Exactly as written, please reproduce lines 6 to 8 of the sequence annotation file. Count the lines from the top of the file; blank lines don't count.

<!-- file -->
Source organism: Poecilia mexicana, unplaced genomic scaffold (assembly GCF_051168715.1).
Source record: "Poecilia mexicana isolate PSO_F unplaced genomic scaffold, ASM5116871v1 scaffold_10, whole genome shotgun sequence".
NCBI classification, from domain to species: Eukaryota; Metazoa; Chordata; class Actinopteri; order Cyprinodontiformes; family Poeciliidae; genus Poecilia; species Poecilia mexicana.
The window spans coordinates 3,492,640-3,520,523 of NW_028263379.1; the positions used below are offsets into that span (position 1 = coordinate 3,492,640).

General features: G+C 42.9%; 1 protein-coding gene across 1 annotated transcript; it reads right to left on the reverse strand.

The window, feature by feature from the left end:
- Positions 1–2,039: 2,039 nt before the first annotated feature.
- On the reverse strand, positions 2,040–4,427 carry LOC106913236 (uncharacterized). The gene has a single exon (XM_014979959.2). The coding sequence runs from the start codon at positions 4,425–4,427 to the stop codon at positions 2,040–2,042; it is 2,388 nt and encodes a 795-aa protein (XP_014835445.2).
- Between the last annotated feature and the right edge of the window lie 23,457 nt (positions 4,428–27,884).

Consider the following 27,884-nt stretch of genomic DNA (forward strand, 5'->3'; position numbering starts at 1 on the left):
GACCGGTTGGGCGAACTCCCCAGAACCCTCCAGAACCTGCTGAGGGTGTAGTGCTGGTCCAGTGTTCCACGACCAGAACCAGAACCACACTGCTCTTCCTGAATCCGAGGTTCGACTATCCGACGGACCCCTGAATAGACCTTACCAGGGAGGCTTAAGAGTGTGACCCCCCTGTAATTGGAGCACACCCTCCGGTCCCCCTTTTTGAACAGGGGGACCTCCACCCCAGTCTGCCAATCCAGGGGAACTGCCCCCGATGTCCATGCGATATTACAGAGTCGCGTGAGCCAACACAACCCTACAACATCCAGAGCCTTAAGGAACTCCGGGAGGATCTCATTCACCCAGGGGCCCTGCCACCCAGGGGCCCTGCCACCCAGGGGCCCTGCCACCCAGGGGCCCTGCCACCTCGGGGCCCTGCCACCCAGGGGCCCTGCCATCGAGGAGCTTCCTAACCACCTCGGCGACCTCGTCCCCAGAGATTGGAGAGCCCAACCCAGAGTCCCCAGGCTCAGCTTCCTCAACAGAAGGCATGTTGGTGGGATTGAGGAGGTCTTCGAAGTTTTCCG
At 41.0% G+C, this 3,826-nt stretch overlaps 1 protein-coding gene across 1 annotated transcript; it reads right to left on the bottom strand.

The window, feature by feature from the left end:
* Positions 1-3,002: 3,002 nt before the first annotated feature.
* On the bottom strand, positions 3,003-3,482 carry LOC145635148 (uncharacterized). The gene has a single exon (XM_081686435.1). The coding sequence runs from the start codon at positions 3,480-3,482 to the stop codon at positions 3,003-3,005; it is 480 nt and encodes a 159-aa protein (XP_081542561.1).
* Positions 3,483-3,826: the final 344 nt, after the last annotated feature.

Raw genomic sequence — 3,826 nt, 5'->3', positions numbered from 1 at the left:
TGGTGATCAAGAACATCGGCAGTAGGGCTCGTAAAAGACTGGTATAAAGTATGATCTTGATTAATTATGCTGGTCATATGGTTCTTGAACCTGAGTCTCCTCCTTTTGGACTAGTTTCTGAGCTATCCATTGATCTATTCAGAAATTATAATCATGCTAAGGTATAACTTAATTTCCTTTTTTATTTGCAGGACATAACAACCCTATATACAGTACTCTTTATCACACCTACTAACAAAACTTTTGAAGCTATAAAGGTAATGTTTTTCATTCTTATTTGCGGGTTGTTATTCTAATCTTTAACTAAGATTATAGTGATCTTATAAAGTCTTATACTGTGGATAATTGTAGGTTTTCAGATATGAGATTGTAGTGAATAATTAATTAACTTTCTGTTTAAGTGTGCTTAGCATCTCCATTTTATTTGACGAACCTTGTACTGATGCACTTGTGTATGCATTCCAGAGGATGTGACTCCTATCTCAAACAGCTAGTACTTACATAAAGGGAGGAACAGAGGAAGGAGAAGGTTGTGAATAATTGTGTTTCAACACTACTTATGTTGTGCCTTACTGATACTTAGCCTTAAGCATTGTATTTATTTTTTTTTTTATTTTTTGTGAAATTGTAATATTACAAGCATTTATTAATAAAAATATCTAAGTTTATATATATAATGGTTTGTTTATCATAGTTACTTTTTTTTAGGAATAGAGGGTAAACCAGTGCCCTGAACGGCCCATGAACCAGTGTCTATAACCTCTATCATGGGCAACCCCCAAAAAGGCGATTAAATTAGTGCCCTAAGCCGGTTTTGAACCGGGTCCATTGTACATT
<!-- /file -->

The window, feature by feature from the left end:
- Positions 1–2,039: 2,039 nt before the first annotated feature.
- On the reverse strand, positions 2,040–4,427 carry LOC106913236 (uncharacterized). The gene has a single exon (XM_014979959.2). The coding sequence runs from the start codon at positions 4,425–4,427 to the stop codon at positions 2,040–2,042; it is 2,388 nt and encodes a 795-aa protein (XP_014835445.2).